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Ethn Health. 2013;18(1):1-17. doi: 10.1080/13557858.2012.668876. Epub 2012 Mar 15.

Factors associated with intensiveness of use of child preventive health services in Taiwan: a comparative study between cross-cultural immigrant families and native-born families.

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Outpatient Department of Nursing, Changhua Christian Hospital, Changhua County, Taiwan.



To compare intensiveness of use of child preventive health services (CPHS) between cross-cultural immigrant families and native-born families in Taiwan and to explore factors associated with differences in intensiveness of CPHS use.


Cross-cultural immigrant families were defined as families where the mother was an immigrant from another southeast Asian country. In native-born families, both parents were Taiwanese-born. Data were collected from 318 immigrant mothers and 340 native-born mothers of children aged 7 years or younger in a cross-sectional survey in central Taiwan. A social determinants framework of health inequities was constructed, and ordinal logistic regression models were used to examine the effect of four domains of intermediary determinants on the relationship between family type and underuse of CPHS: CPHS-related factors, medical-related factors, maternal acculturation factors, and sociodemographic/socioeconomic characteristics.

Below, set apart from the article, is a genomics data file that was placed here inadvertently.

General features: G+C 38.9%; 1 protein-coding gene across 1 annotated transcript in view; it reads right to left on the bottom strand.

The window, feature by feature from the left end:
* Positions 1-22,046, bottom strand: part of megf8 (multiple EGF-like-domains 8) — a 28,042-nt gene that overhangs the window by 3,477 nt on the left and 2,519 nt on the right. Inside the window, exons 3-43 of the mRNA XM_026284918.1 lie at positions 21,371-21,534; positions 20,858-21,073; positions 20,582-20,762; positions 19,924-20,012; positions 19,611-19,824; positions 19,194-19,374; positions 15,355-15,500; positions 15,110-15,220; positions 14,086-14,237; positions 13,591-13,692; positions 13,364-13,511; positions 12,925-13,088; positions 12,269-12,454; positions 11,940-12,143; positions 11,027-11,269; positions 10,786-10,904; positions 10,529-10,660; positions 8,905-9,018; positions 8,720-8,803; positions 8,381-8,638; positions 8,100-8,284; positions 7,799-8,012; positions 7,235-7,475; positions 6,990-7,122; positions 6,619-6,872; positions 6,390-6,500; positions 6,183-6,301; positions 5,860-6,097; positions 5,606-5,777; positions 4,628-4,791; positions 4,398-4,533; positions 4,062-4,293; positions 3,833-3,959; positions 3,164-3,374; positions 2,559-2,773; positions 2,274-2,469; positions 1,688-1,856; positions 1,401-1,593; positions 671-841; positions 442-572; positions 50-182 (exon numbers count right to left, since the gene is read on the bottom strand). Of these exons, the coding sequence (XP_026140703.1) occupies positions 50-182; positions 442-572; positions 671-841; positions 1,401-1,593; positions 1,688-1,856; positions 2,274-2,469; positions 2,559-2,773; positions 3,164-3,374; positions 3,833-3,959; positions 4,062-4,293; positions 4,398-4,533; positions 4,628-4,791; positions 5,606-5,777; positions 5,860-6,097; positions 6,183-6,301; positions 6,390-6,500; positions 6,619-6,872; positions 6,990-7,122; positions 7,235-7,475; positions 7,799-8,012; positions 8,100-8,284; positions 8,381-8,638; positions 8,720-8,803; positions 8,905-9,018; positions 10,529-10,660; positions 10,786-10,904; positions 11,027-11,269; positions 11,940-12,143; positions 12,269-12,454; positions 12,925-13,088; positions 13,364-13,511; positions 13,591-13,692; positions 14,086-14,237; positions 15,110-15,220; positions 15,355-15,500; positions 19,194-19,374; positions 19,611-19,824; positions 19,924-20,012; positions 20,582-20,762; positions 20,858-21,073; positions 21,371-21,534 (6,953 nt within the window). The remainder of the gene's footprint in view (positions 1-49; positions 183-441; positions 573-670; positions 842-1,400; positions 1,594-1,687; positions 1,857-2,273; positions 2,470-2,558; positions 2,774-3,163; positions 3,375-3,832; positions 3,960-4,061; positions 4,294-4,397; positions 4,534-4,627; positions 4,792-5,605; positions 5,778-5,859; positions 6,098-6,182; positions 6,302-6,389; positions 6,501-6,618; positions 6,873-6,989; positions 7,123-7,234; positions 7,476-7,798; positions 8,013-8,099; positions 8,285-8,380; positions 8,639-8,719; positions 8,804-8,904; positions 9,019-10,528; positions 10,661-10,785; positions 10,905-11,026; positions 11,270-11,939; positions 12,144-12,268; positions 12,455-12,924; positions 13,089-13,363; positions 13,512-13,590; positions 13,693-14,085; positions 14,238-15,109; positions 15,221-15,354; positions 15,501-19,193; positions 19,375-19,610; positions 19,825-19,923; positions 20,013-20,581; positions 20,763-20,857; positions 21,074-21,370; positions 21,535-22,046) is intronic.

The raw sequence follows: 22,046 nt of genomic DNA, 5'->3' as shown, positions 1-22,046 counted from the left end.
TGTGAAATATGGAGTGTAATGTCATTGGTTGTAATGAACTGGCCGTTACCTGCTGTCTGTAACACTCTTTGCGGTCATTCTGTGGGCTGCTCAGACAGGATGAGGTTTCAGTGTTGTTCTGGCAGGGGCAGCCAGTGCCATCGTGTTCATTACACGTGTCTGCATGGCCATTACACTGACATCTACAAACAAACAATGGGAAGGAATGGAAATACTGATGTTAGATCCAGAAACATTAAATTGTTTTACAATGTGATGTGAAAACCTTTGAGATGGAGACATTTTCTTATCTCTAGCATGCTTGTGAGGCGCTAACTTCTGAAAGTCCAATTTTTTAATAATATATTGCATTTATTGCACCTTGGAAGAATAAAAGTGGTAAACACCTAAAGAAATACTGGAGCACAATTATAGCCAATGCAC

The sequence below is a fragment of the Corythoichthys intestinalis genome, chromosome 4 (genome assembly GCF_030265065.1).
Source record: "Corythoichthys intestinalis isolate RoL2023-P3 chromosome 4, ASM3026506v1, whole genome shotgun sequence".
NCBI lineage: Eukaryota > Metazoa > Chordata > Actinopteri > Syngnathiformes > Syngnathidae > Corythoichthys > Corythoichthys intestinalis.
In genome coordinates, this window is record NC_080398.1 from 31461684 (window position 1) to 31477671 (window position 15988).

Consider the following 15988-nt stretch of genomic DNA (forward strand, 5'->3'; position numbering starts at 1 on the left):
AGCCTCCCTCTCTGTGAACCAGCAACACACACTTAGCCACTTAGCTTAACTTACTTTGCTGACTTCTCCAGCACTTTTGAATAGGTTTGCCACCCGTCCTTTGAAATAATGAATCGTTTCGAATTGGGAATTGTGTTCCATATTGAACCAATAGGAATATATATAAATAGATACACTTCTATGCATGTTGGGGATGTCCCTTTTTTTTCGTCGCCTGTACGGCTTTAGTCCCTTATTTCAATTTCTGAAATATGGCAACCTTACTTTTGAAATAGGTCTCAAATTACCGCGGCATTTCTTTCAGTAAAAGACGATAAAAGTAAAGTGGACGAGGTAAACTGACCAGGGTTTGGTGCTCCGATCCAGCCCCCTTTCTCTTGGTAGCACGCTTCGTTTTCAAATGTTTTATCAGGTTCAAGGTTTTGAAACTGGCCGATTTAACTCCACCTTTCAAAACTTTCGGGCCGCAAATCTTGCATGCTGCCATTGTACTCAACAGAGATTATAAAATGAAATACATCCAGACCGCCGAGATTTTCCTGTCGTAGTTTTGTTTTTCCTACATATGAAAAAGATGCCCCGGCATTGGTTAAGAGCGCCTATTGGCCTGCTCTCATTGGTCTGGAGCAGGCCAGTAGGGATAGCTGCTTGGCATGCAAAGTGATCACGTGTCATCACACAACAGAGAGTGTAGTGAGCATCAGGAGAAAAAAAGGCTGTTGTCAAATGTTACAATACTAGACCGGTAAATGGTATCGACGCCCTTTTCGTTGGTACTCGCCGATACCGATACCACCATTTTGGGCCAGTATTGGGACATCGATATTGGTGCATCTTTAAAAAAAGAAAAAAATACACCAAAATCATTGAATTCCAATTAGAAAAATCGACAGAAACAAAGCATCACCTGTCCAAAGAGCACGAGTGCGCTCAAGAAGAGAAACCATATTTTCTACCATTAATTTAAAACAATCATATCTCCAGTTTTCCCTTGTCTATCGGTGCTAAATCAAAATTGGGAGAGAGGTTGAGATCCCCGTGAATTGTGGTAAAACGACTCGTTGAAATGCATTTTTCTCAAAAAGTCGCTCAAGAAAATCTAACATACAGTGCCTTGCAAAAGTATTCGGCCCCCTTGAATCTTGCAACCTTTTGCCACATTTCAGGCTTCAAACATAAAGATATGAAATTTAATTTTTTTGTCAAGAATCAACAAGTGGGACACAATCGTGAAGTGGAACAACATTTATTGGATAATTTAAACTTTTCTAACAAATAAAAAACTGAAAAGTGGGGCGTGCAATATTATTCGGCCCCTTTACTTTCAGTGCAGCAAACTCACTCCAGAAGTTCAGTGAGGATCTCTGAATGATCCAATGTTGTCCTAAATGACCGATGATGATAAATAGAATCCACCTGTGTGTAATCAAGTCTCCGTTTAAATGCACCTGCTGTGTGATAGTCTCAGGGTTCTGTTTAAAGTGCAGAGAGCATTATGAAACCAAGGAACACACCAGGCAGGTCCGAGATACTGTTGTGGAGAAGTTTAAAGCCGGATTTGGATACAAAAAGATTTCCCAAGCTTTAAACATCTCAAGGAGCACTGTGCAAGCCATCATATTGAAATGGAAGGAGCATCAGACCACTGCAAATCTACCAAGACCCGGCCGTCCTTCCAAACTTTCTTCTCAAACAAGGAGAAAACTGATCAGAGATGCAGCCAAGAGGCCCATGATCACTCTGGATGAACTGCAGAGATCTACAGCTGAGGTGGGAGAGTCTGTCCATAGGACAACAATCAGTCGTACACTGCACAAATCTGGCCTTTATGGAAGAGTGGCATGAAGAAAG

Cross-cultural immigrant families were less likely to intensively use CPHS than native-born families. This difference appeared to be mediated by the greater likelihood of having an older child or a lower educated father in cross-cultural families.


Findings of this study highlight the importance of promoting health behaviors and combating health inequities and social inequalities for cross-cultural immigrant families in Taiwan from a sociodemographic/socioeconomic and political context.

[Indexed for MEDLINE]

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